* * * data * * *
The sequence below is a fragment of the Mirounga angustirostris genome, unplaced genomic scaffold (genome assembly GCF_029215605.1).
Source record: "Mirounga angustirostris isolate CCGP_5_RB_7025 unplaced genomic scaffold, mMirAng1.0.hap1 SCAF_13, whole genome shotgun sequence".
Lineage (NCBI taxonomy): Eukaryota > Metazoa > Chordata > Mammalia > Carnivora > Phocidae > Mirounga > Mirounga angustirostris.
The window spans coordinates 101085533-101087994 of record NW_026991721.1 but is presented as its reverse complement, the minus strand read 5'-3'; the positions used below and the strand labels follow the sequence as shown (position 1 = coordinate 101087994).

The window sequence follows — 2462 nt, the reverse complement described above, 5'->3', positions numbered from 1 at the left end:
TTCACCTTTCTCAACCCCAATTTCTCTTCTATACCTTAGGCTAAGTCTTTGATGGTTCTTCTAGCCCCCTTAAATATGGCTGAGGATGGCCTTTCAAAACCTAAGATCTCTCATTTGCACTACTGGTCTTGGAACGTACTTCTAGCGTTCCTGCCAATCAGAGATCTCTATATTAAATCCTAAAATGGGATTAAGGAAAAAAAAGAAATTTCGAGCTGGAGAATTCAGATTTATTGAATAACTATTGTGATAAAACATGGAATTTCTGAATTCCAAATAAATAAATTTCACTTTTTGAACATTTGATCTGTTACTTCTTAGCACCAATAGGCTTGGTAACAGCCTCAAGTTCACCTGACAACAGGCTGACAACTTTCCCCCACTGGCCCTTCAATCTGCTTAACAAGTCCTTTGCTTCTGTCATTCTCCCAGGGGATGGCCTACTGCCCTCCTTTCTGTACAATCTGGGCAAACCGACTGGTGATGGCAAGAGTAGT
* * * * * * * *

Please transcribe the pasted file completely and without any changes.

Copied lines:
The sequence below is a fragment of the Mirounga angustirostris genome, unplaced genomic scaffold (genome assembly GCF_029215605.1).
Source record: "Mirounga angustirostris isolate CCGP_5_RB_7025 unplaced genomic scaffold, mMirAng1.0.hap1 SCAF_13, whole genome shotgun sequence".
Lineage (NCBI taxonomy): Eukaryota > Metazoa > Chordata > Mammalia > Carnivora > Phocidae > Mirounga > Mirounga angustirostris.
The window spans coordinates 101085533-101087994 of record NW_026991721.1 but is presented as its reverse complement, the minus strand read 5'-3'; the positions used below and the strand labels follow the sequence as shown (position 1 = coordinate 101087994).

The window sequence follows — 2462 nt, the reverse complement described above, 5'->3', positions numbered from 1 at the left end:
TTCACCTTTCTCAACCCCAATTTCTCTTCTATACCTTAGGCTAAGTCTTTGATGGTTCTTCTAGCCCCCTTAAATATGGCTGAGGATGGCCTTTCAAAACCTAAGATCTCTCATTTGCACTACTGGTCTTGGAACGTACTTCTAGCGTTCCTGCCAATCAGAGATCTCTATATTAAATCCTAAAATGGGATTAAGGAAAAAAAAGAAATTTCGAGCTGGAGAATTCAGATTTATTGAATAACTATTGTGATAAAACATGGAATTTCTGAATTCCAAATAAATAAATTTCACTTTTTGAACATTTGATCTGTTACTTCTTAGCACCAATAGGCTTGGTAACAGCCTCAAGTTCACCTGACAACAGGCTGACAACTTTCCCCCACTGGCCCTTCAATCTGCTTAACAAGTCCTTTGCTTCTGTCATTCTCCCAGGGGATGGCCTACTGCCCTCCTTTCTGTACAATCTGGGCAAACCGACTGGTGATGGCAAGAGTAGT